Under cover of working for a non governmental organisation in the Democratic Republic of Congo, Jim (Sean Penn) carries out an assassination that sends the country into chaos. Eight years after he fled the DRC, leaving his girlfriend behind, Jim finds himself the target of assassins, and turns to old friends to find out who is on his tail.
Based on Jean-Patrick Manchette’s novel of the same name, The Gunman sees Sean Penn go down the Liam Neeson route of the action thriller, for the first time. The Gunman is more complex than most of the recent action movies we have seen, bringing in politics and government, and it is good to see Sean Penn trying something new.
Despite the fact that he co-wrote The Gunman, Penn seems disengaged from the character he is playing on screen; he does not chew the scenery as much as we have seen from him in the past, but he never manages to make Jim anything other than another man of a certain age in a thriller and a race against time. Javier Bardem slips back into playing the role of the baddie rather well, although his performance is way over the top when compared to Penn’s. He does, however, do some pretty spectacular drunk acting. Jasmine Trinca starts off well as Jim’s girlfriend Annie, but simply turns into another damsel in distress as the film goes on. Ray Winstone plays a loyal but angry Londoner, Idris Elba makes a fleeting appearance and Mark Rylance rounds out the cast as one of Jim’s old friends, Cox.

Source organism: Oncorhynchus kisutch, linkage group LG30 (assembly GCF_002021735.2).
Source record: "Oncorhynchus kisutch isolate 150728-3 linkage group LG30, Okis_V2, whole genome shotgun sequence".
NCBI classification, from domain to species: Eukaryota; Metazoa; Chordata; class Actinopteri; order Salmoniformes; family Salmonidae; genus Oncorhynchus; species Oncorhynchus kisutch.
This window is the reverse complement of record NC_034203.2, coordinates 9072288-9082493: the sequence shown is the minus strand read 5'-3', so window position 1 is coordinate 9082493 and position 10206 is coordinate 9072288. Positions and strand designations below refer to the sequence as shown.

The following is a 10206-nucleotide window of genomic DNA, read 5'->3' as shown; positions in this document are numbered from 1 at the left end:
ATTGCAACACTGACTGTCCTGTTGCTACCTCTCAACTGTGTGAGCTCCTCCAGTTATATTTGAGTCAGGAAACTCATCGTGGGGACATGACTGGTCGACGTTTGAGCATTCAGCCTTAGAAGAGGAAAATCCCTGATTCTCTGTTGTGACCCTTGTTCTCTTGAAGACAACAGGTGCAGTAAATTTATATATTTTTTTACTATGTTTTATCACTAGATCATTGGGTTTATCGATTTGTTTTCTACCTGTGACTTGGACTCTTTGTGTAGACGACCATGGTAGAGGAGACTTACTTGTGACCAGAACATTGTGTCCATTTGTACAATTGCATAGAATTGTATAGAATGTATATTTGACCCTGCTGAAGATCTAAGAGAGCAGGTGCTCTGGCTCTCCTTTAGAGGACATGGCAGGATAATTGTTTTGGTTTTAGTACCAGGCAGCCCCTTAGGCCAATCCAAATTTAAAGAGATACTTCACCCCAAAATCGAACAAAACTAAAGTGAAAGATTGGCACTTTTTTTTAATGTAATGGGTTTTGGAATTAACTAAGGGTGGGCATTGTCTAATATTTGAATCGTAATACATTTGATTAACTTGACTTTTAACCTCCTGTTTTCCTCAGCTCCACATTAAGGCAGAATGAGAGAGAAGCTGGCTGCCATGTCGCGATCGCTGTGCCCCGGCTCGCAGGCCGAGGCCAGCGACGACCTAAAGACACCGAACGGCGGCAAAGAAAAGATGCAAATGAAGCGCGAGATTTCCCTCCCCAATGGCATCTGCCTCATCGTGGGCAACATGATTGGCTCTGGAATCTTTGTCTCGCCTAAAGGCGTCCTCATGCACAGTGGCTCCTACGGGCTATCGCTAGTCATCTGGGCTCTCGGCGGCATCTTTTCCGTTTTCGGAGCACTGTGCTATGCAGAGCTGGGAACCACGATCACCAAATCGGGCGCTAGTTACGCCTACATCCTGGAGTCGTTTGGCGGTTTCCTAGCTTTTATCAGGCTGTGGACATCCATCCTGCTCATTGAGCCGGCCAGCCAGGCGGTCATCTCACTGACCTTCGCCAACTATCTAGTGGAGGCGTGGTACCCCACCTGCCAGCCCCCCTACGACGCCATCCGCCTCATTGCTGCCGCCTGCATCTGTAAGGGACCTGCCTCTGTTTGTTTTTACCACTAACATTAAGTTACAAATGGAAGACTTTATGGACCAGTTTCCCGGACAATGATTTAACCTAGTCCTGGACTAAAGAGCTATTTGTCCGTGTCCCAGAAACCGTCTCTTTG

The screenplay, while written well enough to keep the film moving, has some rather familiar tropes and some dreadful dialogue. As well as this, there are so many twists and turns, and back and forths across the world that the film ends up feeling drawn out and overly long.
Taken director Pierre Morel pulls together the action sequences well in the film, as one might expect, and allows the tension to build in some of the more quiet and suspenseful scenes, but never manages to shake of the Taken feel of the film. As well as this, Morel paces the film poorly, so that even the set pieces – often ridiculous as they are – cannot seem to keep the story moving.
In all, The Gunman feels as though it should have Liam Neeson in the lead role. While it is good to see Penn trying something unfamiliar, he never makes his character feel anything other than generic. Add to this some sloppy pacing and terrible dialogue, and The Gunman, clever as it tries to be, never manages to be anything more than mediocre.